The revisions of real GDP growth for 2015 I was announced this morning: down to –0.7% from 0.2%.
That’s in recession territory, but is not yet a recession. It’s not that unusual for the economy to dip that low, or for downward revisions to be that big. To be a recession, those low numbers have to be sustained.
Enter GDPNow from the Atlanta Fed. This is their new-ish real time forecast of the economy. It showed a fairly severe drop-off starting around the beginning of February.
But, there’s a trick to interpreting their data announcements: they keep forecasting last quarter’s real GDP growth until the initial announcement comes out about a month after the end of the quarter. So if you go look at their data, all through January they are forecasting 2014 IV. It’s only with the start of February that they start to forecast 2015 I, whose initial draft won’t be available for 3 more months.
So, in saying that their numbers start to look bad around the start of February, they are saying that 2015 I looked bad from the get go.
And GDPNow continues to show that weakness all through their forecasts for 2015 II that they started about 4 weeks ago.
First, a note about these charts. What I’m showing is the cumulative average forecast for each quarter, from the beginning of forecasts for that quarter. What that means is that the big vertical jumps, like the in the blue line in the top center, just mean that one quarter ended and another began. The jump is then the difference from the last forecast for the previous quarter to the first forecast for the next quarter.
I’m also showing moving averages of all the forecasts for a quarter. This means that starting from a jump, as the jagged line moves to the right it becomes more accurate, before there’s another jump to the next quarter.
This is what really worries me. This shows the components of GDP and their contributions to the forecasted growth rate of real GDP. Not surprisingly, consumption (PCE) is the largest, imports are negative, and so on.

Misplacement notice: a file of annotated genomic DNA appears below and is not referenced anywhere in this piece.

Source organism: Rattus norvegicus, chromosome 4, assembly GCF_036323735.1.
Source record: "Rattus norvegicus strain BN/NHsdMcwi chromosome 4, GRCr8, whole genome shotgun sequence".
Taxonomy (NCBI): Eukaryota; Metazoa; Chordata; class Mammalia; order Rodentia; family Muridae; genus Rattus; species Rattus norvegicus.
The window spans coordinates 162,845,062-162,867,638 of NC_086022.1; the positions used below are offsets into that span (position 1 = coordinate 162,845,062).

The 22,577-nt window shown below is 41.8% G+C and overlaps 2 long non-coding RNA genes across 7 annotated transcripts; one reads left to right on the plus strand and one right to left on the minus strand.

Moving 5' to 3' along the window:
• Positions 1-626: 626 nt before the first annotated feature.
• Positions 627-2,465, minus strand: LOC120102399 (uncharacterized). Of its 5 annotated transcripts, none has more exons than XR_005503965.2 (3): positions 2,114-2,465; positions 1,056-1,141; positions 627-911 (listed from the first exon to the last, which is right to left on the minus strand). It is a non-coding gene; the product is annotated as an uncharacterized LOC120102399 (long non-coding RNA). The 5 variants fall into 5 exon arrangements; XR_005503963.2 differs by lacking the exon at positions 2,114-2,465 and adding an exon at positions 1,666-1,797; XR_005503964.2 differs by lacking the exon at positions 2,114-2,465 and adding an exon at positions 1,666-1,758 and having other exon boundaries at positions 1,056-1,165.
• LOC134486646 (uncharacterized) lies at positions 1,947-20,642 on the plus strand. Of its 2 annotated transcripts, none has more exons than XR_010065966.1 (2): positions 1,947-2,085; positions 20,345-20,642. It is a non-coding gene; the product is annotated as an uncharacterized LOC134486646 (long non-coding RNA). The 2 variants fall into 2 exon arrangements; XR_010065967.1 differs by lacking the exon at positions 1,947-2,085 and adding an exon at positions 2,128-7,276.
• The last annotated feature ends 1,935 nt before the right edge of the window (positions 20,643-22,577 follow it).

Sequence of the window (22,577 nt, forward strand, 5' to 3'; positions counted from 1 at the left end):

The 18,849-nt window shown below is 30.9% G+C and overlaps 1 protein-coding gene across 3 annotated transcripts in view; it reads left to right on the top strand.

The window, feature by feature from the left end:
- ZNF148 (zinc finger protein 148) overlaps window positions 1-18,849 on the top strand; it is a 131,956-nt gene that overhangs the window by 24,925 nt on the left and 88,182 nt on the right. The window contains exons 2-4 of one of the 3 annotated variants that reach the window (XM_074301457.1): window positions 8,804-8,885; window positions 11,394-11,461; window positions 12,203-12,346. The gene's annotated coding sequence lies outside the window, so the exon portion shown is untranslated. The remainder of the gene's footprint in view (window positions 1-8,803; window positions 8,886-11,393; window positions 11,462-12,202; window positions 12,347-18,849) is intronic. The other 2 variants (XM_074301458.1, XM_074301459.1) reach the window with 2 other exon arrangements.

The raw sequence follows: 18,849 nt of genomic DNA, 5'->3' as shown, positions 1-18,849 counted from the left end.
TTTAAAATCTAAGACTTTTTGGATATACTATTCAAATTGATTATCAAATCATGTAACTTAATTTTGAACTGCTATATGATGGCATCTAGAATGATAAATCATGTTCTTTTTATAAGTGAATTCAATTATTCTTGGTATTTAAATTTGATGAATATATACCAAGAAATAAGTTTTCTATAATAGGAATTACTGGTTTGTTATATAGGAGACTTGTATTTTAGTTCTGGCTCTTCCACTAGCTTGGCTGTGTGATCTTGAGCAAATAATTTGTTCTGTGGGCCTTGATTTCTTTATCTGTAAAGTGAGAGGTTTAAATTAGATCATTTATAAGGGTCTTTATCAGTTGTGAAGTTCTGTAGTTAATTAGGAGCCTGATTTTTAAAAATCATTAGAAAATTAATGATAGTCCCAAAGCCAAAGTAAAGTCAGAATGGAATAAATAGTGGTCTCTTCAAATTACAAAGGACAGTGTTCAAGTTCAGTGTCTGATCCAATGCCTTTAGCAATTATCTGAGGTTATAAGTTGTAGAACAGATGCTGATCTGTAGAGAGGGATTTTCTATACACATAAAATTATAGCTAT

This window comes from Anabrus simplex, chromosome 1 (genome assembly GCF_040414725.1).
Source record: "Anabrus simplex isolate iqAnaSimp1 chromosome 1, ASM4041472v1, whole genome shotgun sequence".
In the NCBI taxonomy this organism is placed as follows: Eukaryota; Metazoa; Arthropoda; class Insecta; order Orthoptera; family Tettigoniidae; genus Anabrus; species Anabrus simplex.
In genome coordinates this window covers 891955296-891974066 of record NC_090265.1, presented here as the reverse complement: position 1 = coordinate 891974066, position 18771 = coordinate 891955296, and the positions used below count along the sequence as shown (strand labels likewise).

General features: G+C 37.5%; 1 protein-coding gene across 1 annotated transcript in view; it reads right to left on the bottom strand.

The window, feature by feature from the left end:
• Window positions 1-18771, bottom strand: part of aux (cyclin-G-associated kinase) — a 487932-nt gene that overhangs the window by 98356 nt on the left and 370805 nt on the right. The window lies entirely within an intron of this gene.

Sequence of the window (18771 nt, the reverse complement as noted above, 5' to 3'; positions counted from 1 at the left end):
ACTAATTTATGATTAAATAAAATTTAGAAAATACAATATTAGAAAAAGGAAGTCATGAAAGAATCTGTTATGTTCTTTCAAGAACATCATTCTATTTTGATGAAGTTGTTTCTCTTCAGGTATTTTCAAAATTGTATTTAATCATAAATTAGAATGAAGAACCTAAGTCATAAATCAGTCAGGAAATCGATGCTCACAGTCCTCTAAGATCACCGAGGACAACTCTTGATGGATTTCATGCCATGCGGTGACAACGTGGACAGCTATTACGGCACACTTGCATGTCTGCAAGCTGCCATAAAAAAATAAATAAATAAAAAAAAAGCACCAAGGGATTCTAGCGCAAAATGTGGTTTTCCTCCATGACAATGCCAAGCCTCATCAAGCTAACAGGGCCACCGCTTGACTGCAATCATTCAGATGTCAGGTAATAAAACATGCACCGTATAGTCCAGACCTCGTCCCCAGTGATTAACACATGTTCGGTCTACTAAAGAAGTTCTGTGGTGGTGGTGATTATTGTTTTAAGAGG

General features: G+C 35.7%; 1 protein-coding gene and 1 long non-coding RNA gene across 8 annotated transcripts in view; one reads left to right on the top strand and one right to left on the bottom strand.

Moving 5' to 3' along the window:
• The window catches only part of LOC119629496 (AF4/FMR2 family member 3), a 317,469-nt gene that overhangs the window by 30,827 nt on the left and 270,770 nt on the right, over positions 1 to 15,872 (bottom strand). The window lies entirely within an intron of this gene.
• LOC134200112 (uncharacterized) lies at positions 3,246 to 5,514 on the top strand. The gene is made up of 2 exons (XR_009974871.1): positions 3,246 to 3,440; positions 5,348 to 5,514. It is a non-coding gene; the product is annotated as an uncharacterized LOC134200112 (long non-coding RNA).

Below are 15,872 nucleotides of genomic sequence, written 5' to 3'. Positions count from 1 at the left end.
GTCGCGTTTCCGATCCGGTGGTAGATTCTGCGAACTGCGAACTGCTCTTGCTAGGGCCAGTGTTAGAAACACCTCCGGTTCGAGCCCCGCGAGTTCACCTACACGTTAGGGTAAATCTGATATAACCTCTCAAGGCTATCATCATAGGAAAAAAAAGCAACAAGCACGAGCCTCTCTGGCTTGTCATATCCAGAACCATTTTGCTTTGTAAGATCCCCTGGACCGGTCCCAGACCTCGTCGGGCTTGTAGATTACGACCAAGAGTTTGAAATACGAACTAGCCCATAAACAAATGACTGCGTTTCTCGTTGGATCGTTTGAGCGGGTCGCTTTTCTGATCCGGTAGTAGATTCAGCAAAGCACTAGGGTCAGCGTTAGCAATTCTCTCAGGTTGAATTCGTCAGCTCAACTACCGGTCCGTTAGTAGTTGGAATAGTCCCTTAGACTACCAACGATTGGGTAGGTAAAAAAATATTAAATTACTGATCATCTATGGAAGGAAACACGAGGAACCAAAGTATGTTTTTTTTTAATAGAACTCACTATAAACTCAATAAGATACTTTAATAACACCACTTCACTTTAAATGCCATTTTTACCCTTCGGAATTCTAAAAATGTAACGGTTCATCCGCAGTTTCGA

What happened in 2015 I is that investment, government spending, and exports are all weak, and consumption is merely average.
Note that the above is just the forecast from GDPNow. The revision that was announced this morning is that the sum of these 5 components. GDPNow was a weak 0.9 when forecasting stopped at the end of April, and the revision is a 1.6 below that.
Why was it that weak? Exports were revised to –1.0 (1.1 below forecast), and PCE was revised to 1.2 (0.4 below the forecast). Basically, everything was weak to begin with, and the two blue components came in much lower than forecast. Both of those components are purchases of goods made in the U.S., one by foreigners and one by residents.
This chart shows the deviation from the mean for that component. And this really scares me.
Note the huge drop in the investment forecast. This is for the current quarter, not the one whose downward revision was just announced. This suggests that businesses have gotten the message that neither residents or foreigners are buying their goods, and so they’ve scaled back their investment spending severely.
This does not look good.
I tend to be an optimist. I make a point of remarking in my macro classes that I tend to miss business cycle peaks because of that optimism. I wonder now if everyone else is missing this one. We’ll see in a few months I guess.